Winter may feel like it’s abating as this balmy February washes over us, but the zest part of winter is just getting started. It’s citrus season! This week we’re bringing a bit of sunshine to our shelves in the form of these seasonal fruits. One of the many groves we’re working with is Bernard Ranches in California. From making the nitrogen-rich mushroom compost to managing the water conserving drip irrigation system, they’re as busy as the gophers they wrangle by hand on the farm. The Bernards also avoid synthetic pesticides and herbicides, instead implementing IPM (integrated pest management) by deploying beneficial insects in the grove, like lacewings and ladybugs. Now their hard work is paying off; spring can wait while we savor the fruits of their labor.
Coming to us from Bernard Ranches, we’ve brought in the Tangelo and the Oro Blanco, grown with IPM. The juicy Tangelo is also known as the Honeybell, thanks to its distinctive bell shape and delicate, appealing flavor. You may not be competing in this year’s Olympics, but you can still go for the gold with the Oro Blanco. Translated as white gold from Spanish, Oro Blanco brings the fragrant aroma and sweetness of a pomelo and the tartness of a classic grapefruit together into a real champion of a fruit.
Our organic citrus offerings this season feature classics like the Navel Orange, the Ruby Red Grapefruit, and hefty Pomelos, but look out for the Kishu as one of our newest additions. While these tiny mandarins were first grown in Japan, they have a real tangy history, stemming from an ancient variety of Chinese mandarin originally discovered in the Tang Dynasty. Their roomy peel and surprisingly big flavor make them great for a quick snack, but you may not be able to stop at one.
For the folks who just don’t Cara Cara ’bout all that, there’s conventionally raised Sumo mandarins and Cara Cara oranges. The Sumo Mandarin’s name is a nod to both its Japanese heritage and its impressive size; they’re easy to peel and super flavorful, making them a favorite with Provisions staff. The Cara Cara is considered a natural evolution of your friendly neighborhood Navel orange, first discovered in Venezuela in the 70’s. Its red flesh, while not as dark as a blood orange, is highly sweet without the acidity of a traditional orange.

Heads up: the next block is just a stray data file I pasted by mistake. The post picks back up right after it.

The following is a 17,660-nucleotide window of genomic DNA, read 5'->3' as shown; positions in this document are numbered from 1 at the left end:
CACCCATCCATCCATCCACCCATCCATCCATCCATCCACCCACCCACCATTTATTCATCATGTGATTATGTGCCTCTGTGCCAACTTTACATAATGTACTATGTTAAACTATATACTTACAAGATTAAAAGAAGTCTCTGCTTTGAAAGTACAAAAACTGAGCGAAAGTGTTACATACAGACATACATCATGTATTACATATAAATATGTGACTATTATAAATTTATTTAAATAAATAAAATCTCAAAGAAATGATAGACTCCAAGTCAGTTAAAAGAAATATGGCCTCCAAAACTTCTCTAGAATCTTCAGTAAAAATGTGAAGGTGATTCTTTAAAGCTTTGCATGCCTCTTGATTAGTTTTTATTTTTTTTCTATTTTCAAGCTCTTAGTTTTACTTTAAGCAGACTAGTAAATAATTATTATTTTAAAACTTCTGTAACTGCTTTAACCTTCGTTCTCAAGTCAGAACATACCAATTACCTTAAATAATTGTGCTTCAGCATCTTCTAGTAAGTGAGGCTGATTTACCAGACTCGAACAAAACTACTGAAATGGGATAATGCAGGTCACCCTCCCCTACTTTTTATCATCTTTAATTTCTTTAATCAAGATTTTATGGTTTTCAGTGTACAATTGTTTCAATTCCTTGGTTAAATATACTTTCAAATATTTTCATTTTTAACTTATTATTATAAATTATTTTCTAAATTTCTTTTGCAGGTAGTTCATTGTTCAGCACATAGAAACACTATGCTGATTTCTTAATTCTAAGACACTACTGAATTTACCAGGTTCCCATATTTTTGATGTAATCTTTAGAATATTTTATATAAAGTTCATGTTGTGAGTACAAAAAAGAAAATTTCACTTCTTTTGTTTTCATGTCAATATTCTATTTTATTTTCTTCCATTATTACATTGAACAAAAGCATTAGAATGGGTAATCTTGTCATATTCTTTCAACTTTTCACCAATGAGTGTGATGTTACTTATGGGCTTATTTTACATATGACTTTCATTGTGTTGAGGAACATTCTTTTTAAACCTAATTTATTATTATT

A walk through our produce section makes two things clear: fall is here, and so are apples! In addition to classics like Gala and McIntosh, we have many varieties you might not see in a typical grocery store. Our Produce Department works directly with ecologically-minded local farms like Champlain Orchards and Scott Farms in Vermont, and Lancaster Farm Fresh Cooperative in Pennsylvania. These farms grow a variety of apple species that support the local ecology by promoting biodiversity. While we recommend trying them all out, we thought we’d provide a little context to inform your choices in cooking and snacking.
Applications for Apples
If you’re looking for the perfect baking apples, we have a number of great options. Yellow with a pink blush, Honeycrisp apples live up to their title in both texture and sweetness. They work well baked into pies, crumbles, and other desserts. Their crisp texture also makes them ideal raw in salads and coleslaw.
For a great raw apple snack, the gala apple really shines. One of the sweetest apples, Galas pack some of the best nutritional value, containing vitamins A, C, and B in and pectin. Eat them raw or add them diced up to salads, salsas, and chutneys. Similar to Galas, we also carry the Sansa apple. Sansas are a Japanese species that are complexly sweet and mildly tart. They contain important nutrients like potassium and dietary fiber, and are a perfect snacking apple eaten fresh and raw.
Juicy and lightly tart, Paula Reds are a dusty red apple with gold spots. They break down quickly and easily, and are ideal for applesauce and apple butter. Similarly, McIntosh apples have a delicate flesh and spicy flavor that makes them ideal for cider and applesauce.
Mike FunkMore Than A-peeling: Locally Harvested Apples